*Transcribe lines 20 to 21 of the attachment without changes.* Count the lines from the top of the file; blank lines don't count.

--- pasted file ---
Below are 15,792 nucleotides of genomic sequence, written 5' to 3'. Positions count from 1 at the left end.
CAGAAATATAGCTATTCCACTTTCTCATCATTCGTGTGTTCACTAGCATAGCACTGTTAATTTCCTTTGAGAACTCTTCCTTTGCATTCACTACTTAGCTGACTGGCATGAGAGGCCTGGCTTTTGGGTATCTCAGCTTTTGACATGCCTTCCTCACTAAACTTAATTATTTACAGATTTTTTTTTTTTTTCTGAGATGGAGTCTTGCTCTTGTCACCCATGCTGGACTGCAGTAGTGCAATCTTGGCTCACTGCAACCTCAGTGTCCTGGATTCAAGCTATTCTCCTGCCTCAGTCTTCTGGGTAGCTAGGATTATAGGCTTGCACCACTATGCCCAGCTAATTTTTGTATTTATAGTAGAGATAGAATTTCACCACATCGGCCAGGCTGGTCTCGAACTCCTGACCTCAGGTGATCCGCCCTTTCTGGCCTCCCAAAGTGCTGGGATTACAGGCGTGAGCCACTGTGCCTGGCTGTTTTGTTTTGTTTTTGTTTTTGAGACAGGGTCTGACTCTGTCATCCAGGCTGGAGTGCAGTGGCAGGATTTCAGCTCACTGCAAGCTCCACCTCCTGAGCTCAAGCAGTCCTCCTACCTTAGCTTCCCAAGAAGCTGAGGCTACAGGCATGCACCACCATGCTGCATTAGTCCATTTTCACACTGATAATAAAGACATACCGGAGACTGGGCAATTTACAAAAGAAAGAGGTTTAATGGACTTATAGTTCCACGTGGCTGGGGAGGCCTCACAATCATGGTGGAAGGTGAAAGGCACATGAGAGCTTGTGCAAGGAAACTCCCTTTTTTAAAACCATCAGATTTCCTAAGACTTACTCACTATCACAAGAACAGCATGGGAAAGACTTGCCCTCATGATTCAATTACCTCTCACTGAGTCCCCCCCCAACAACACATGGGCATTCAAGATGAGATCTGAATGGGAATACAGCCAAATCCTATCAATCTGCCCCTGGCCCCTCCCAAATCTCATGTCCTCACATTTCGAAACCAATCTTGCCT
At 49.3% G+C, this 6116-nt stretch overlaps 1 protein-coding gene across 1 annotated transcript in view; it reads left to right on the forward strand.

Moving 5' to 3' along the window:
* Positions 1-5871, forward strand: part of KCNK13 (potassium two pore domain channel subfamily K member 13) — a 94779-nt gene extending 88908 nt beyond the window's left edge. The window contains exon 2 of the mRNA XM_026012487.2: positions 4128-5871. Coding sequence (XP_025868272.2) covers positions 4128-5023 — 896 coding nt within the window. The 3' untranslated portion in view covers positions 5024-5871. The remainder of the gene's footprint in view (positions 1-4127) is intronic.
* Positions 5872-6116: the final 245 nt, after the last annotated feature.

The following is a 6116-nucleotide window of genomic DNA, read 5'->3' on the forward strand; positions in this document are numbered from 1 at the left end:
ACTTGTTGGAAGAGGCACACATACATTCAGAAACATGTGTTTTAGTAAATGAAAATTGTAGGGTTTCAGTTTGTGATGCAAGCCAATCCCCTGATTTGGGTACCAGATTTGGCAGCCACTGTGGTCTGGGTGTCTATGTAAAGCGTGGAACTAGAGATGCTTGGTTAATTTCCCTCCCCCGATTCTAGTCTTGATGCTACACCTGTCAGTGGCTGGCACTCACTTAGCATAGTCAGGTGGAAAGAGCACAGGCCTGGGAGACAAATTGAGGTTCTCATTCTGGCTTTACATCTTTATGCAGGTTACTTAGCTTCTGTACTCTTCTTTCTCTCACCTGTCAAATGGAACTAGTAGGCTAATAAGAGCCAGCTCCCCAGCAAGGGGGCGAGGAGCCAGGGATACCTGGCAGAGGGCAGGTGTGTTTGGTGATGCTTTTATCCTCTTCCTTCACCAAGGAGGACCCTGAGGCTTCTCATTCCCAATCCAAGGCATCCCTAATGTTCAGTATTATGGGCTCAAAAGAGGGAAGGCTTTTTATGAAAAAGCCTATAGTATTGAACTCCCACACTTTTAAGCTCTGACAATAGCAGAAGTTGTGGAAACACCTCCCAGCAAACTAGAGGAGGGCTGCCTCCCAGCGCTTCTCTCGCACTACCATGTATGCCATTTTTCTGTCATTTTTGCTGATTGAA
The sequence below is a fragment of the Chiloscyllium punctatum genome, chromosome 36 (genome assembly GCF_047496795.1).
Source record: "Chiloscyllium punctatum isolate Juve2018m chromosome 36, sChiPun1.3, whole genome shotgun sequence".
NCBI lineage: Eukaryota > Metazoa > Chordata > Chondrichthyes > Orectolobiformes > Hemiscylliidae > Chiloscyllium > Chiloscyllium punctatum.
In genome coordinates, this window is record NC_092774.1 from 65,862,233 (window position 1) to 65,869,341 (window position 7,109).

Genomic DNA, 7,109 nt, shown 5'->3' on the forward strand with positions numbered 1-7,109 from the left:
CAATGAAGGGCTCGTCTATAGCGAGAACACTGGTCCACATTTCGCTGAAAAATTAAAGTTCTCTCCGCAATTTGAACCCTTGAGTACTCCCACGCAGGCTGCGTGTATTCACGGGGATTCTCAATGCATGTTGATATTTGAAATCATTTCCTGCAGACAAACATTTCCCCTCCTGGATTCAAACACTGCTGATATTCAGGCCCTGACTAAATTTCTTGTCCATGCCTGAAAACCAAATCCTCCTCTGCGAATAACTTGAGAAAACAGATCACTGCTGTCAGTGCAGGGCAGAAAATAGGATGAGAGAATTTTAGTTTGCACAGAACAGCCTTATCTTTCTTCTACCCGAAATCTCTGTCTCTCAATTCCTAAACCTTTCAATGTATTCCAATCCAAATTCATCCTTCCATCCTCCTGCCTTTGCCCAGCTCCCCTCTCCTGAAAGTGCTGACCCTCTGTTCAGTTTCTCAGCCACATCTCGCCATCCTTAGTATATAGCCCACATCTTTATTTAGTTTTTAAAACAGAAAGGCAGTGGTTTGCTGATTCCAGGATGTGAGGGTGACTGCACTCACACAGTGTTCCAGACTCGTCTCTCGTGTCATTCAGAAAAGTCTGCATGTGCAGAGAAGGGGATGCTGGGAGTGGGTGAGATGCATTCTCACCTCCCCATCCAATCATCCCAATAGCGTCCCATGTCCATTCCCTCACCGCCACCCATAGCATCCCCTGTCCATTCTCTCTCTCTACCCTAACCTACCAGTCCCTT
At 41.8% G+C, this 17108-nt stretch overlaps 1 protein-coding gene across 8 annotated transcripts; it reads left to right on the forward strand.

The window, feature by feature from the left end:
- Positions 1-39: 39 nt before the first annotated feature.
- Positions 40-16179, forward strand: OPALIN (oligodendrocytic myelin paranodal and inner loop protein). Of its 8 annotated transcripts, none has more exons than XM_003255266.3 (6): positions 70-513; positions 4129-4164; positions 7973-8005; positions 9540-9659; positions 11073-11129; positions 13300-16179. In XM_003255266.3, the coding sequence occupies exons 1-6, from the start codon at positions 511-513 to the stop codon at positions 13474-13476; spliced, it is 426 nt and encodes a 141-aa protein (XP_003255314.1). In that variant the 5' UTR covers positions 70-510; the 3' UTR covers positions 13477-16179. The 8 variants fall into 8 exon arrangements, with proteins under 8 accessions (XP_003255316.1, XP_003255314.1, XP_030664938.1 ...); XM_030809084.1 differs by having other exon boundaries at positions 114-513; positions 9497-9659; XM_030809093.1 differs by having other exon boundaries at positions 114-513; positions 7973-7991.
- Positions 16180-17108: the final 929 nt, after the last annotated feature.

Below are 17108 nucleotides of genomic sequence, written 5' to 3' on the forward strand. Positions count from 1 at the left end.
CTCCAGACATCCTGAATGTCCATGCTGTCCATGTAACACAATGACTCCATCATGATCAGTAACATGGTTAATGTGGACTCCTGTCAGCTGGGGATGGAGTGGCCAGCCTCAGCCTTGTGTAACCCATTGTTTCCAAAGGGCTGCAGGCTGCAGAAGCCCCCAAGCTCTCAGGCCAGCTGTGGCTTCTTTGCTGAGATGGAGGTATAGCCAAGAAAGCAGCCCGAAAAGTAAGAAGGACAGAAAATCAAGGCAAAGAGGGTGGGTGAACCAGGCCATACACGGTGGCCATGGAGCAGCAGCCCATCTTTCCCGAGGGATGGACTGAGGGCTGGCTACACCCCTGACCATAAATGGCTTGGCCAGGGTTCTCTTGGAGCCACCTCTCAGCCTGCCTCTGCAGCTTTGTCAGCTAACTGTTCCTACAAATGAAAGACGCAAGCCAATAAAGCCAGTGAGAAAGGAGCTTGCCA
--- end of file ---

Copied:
Below are 17108 nucleotides of genomic sequence, written 5' to 3' on the forward strand. Positions count from 1 at the left end.
CTCCAGACATCCTGAATGTCCATGCTGTCCATGTAACACAATGACTCCATCATGATCAGTAACATGGTTAATGTGGACTCCTGTCAGCTGGGGATGGAGTGGCCAGCCTCAGCCTTGTGTAACCCATTGTTTCCAAAGGGCTGCAGGCTGCAGAAGCCCCCAAGCTCTCAGGCCAGCTGTGGCTTCTTTGCTGAGATGGAGGTATAGCCAAGAAAGCAGCCCGAAAAGTAAGAAGGACAGAAAATCAAGGCAAAGAGGGTGGGTGAACCAGGCCATACACGGTGGCCATGGAGCAGCAGCCCATCTTTCCCGAGGGATGGACTGAGGGCTGGCTACACCCCTGACCATAAATGGCTTGGCCAGGGTTCTCTTGGAGCCACCTCTCAGCCTGCCTCTGCAGCTTTGTCAGCTAACTGTTCCTACAAATGAAAGACGCAAGCCAATAAAGCCAGTGAGAAAGGAGCTTGCCA